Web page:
In Scripture, Jesus is recorded as saying where two or three are gathered together in His name, there He is in the midst of them. And that goes for times when the two or three need to be two or three meters apart for social distancing. As with many Catholics, those who are blind have found technology as a way to continue to express their faith even when so much of life is disrupted. Many are also helped by an organization in New York, the Xavier Society for the Blind, which for 120 years has kept coming Catholic and inspirational materials in Braille and audio formats.

We’ll learn more on this episode of Faith Full.

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(In this episode we hear from four people: Skip to Donna Slivoski, Roger Erpelding, Fr. Jamie Dennis, or Malachy Fallon)

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6: Penance, Prayers, and an Incorrupt Heart

A golden reliquary with the darkened incorrupt heart of St. Jean Vianney

In times of struggle for the institution of the Catholic Church, some look for inspiration and intercession from the Saints. St. Jean Vianney is said to have faced regular attacks by Satan, yet his ministry in the face of those has positioned him as the Patron Saint of Parish Priests, having walked the Earth during a time of great difficulty for the Catholic church in France. The incorrupt heart of St. Jean Vianney is touring the U.S. during another time of trial in the Church. More on that, and the young man traveling with the relic in this episode of Faith Full.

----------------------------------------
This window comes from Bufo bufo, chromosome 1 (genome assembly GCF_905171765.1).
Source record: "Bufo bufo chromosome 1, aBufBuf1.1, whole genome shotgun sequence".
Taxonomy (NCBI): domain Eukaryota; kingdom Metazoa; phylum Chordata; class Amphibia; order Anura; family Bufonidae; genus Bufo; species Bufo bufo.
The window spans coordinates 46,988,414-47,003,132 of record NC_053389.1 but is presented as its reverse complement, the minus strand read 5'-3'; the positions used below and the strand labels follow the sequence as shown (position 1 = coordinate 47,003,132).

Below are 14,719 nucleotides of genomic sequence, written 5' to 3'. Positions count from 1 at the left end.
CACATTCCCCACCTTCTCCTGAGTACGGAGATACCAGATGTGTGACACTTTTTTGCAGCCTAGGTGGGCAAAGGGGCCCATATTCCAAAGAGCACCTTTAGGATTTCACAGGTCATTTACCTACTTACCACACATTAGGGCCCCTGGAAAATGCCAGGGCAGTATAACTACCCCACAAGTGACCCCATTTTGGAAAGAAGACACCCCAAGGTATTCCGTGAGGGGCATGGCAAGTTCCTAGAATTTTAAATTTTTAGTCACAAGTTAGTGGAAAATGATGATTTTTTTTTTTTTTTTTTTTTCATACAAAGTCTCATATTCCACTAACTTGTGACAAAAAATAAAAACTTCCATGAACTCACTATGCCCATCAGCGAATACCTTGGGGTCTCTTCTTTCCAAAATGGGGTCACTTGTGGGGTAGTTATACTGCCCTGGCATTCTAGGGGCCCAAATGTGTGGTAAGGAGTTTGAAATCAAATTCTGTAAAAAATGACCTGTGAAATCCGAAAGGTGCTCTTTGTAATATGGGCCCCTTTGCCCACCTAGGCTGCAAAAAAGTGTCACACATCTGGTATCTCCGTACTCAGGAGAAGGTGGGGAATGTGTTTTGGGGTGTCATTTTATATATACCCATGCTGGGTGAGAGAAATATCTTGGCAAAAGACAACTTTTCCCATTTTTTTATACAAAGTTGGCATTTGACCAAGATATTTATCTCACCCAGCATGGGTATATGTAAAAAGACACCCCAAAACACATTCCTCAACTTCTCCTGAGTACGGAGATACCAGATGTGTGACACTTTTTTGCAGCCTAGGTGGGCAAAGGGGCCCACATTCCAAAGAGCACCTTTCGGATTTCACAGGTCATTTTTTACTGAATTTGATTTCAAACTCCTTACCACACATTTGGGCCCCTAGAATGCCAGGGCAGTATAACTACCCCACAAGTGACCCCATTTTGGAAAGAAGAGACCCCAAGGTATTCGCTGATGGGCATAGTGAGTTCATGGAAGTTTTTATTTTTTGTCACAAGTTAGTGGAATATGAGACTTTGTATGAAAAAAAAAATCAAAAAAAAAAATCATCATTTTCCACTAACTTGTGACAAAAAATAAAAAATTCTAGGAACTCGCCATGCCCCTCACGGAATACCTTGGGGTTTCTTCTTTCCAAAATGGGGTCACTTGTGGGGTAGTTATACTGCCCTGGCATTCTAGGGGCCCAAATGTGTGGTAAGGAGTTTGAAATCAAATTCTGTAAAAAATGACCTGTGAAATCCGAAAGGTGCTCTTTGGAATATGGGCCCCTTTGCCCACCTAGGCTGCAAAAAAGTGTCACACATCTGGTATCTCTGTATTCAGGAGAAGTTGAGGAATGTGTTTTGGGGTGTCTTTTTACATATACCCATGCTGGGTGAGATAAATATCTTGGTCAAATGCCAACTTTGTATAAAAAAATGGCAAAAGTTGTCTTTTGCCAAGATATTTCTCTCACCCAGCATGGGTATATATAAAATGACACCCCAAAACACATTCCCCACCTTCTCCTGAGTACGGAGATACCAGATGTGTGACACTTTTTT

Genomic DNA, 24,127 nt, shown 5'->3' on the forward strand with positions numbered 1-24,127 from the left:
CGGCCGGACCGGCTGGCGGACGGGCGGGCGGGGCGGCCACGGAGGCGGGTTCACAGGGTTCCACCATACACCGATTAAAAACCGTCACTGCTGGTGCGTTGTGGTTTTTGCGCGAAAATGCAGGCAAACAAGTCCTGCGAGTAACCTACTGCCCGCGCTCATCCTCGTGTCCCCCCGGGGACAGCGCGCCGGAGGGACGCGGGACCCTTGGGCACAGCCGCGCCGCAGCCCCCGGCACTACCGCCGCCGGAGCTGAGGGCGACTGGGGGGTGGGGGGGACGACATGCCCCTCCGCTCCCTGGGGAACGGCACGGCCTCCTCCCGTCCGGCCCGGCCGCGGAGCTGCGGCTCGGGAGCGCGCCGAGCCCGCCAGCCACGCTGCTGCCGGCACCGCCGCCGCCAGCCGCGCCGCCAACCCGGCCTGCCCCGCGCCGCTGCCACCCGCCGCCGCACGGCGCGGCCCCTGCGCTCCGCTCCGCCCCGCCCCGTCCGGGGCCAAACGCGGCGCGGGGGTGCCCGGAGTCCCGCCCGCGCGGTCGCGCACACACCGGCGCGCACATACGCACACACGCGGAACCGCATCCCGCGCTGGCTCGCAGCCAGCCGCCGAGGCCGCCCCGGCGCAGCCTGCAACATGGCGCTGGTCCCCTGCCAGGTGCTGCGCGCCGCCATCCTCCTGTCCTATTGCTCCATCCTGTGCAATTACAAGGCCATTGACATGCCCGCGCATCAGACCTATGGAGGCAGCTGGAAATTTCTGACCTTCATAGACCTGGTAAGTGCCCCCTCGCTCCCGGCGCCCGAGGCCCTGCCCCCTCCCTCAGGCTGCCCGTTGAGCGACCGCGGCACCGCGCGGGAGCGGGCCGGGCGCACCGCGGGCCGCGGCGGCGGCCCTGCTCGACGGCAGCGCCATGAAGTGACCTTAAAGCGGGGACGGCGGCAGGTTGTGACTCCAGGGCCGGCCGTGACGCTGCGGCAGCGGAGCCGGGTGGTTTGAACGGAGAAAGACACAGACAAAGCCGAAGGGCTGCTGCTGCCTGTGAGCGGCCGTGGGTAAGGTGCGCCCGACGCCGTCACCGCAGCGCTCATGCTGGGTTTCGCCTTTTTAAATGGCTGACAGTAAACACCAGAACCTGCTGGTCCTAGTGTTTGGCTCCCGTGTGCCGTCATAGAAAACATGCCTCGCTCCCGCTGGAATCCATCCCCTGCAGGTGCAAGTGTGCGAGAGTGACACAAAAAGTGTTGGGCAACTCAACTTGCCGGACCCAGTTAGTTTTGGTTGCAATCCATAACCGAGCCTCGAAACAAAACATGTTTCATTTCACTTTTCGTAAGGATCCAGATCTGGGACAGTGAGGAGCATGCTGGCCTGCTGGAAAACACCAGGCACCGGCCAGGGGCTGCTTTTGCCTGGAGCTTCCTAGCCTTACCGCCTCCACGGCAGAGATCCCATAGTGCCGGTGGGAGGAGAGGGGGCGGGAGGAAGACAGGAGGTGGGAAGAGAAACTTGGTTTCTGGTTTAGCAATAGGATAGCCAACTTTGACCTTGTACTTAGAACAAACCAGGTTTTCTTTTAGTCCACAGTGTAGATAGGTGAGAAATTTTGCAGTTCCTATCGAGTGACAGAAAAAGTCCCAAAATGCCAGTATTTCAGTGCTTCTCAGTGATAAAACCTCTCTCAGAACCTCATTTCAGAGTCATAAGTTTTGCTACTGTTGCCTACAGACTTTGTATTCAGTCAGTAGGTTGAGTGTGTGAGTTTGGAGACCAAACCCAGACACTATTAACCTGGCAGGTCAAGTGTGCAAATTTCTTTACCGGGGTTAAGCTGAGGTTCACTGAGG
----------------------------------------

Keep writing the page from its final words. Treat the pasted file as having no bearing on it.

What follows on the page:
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In this episode we have two interviews. (Skip to Fr. Stephen Dominic Hayes talking more about St. Jean Vianney)

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5: Zealot’s Axe | The Conversion of Joerg Jenatsch

We live in a moment when our faith traditions can lead some people to stereotypes right away. If you identify yourself as anything, a whole host of political or social positions may be thrown at you, or attributed to you, without nuance. This isn’t just a modern trend, of course, and today we’ll hear an extreme example of a lack of religious nuance from Switzerland’s past. The Catholic-Protestant relationship, and the murder of Joerg Jenatsch..in this episode of Faith Full.